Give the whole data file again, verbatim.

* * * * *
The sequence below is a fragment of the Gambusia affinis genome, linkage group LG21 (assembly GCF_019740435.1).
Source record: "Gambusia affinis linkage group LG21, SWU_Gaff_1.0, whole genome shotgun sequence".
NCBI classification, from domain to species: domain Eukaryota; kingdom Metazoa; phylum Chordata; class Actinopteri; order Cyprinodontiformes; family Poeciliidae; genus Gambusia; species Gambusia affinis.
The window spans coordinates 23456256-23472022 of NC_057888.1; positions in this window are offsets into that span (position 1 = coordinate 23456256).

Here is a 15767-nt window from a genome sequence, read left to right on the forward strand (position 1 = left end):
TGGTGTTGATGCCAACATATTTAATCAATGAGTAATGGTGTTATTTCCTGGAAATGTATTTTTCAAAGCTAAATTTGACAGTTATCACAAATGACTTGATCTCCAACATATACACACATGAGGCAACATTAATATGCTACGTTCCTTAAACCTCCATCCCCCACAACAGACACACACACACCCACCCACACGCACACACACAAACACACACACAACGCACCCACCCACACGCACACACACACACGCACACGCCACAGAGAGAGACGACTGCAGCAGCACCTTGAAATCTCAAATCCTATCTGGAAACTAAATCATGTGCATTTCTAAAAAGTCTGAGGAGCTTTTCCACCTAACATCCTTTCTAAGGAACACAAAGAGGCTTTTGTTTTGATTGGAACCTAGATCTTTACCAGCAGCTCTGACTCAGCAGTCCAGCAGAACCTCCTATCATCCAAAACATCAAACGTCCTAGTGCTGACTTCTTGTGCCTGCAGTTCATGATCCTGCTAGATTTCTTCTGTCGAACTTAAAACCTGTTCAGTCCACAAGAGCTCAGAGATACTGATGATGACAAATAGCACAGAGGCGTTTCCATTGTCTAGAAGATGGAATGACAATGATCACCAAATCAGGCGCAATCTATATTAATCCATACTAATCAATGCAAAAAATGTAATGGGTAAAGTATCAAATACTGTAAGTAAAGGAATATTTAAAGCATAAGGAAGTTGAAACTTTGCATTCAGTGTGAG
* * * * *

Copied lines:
The sequence below is a fragment of the Gambusia affinis genome, linkage group LG21 (assembly GCF_019740435.1).
Source record: "Gambusia affinis linkage group LG21, SWU_Gaff_1.0, whole genome shotgun sequence".
NCBI classification, from domain to species: domain Eukaryota; kingdom Metazoa; phylum Chordata; class Actinopteri; order Cyprinodontiformes; family Poeciliidae; genus Gambusia; species Gambusia affinis.
The window spans coordinates 23456256-23472022 of NC_057888.1; positions in this window are offsets into that span (position 1 = coordinate 23456256).

Here is a 15767-nt window from a genome sequence, read left to right on the forward strand (position 1 = left end):
TGGTGTTGATGCCAACATATTTAATCAATGAGTAATGGTGTTATTTCCTGGAAATGTATTTTTCAAAGCTAAATTTGACAGTTATCACAAATGACTTGATCTCCAACATATACACACATGAGGCAACATTAATATGCTACGTTCCTTAAACCTCCATCCCCCACAACAGACACACACACACCCACCCACACGCACACACACAAACACACACACAACGCACCCACCCACACGCACACACACACACGCACACGCCACAGAGAGAGACGACTGCAGCAGCACCTTGAAATCTCAAATCCTATCTGGAAACTAAATCATGTGCATTTCTAAAAAGTCTGAGGAGCTTTTCCACCTAACATCCTTTCTAAGGAACACAAAGAGGCTTTTGTTTTGATTGGAACCTAGATCTTTACCAGCAGCTCTGACTCAGCAGTCCAGCAGAACCTCCTATCATCCAAAACATCAAACGTCCTAGTGCTGACTTCTTGTGCCTGCAGTTCATGATCCTGCTAGATTTCTTCTGTCGAACTTAAAACCTGTTCAGTCCACAAGAGCTCAGAGATACTGATGATGACAAATAGCACAGAGGCGTTTCCATTGTCTAGAAGATGGAATGACAATGATCACCAAATCAGGCGCAATCTATATTAATCCATACTAATCAATGCAAAAAATGTAATGGGTAAAGTATCAAATACTGTAAGTAAAGGAATATTTAAAGCATAAGGAAGTTGAAACTTTGCATTCAGTGTGAG